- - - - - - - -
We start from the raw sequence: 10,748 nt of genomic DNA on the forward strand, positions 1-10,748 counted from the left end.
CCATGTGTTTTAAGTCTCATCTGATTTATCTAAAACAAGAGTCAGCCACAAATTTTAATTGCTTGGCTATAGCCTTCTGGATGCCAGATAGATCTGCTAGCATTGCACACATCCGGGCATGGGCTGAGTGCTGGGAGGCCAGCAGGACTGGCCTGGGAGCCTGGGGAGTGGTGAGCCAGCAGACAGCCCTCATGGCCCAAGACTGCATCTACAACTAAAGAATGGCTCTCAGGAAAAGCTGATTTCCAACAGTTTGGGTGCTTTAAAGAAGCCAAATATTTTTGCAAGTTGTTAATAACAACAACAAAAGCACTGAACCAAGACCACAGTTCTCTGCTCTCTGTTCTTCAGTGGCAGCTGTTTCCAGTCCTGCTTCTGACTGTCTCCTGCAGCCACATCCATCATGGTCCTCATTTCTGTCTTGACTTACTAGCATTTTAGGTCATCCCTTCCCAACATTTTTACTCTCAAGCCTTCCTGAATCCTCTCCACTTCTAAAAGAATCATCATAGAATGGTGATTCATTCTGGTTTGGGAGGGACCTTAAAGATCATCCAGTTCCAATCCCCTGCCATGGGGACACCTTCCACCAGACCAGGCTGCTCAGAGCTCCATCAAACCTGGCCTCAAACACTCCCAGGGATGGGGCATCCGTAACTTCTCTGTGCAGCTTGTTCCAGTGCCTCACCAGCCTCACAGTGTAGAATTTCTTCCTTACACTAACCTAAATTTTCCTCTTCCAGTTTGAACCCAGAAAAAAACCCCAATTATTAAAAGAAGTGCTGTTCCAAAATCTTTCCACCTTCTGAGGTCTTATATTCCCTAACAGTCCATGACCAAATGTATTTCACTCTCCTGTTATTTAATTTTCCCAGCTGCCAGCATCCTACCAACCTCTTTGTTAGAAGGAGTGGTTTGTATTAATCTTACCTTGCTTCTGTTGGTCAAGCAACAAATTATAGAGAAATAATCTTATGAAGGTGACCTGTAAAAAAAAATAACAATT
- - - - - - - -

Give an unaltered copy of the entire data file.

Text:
We start from the raw sequence: 10,748 nt of genomic DNA on the forward strand, positions 1-10,748 counted from the left end.
CCATGTGTTTTAAGTCTCATCTGATTTATCTAAAACAAGAGTCAGCCACAAATTTTAATTGCTTGGCTATAGCCTTCTGGATGCCAGATAGATCTGCTAGCATTGCACACATCCGGGCATGGGCTGAGTGCTGGGAGGCCAGCAGGACTGGCCTGGGAGCCTGGGGAGTGGTGAGCCAGCAGACAGCCCTCATGGCCCAAGACTGCATCTACAACTAAAGAATGGCTCTCAGGAAAAGCTGATTTCCAACAGTTTGGGTGCTTTAAAGAAGCCAAATATTTTTGCAAGTTGTTAATAACAACAACAAAAGCACTGAACCAAGACCACAGTTCTCTGCTCTCTGTTCTTCAGTGGCAGCTGTTTCCAGTCCTGCTTCTGACTGTCTCCTGCAGCCACATCCATCATGGTCCTCATTTCTGTCTTGACTTACTAGCATTTTAGGTCATCCCTTCCCAACATTTTTACTCTCAAGCCTTCCTGAATCCTCTCCACTTCTAAAAGAATCATCATAGAATGGTGATTCATTCTGGTTTGGGAGGGACCTTAAAGATCATCCAGTTCCAATCCCCTGCCATGGGGACACCTTCCACCAGACCAGGCTGCTCAGAGCTCCATCAAACCTGGCCTCAAACACTCCCAGGGATGGGGCATCCGTAACTTCTCTGTGCAGCTTGTTCCAGTGCCTCACCAGCCTCACAGTGTAGAATTTCTTCCTTACACTAACCTAAATTTTCCTCTTCCAGTTTGAACCCAGAAAAAAACCCCAATTATTAAAAGAAGTGCTGTTCCAAAATCTTTCCACCTTCTGAGGTCTTATATTCCCTAACAGTCCATGACCAAATGTATTTCACTCTCCTGTTATTTAATTTTCCCAGCTGCCAGCATCCTACCAACCTCTTTGTTAGAAGGAGTGGTTTGTATTAATCTTACCTTGCTTCTGTTGGTCAAGCAACAAATTATAGAGAAATAATCTTATGAAGGTGACCTGTAAAAAAAAATAACAATT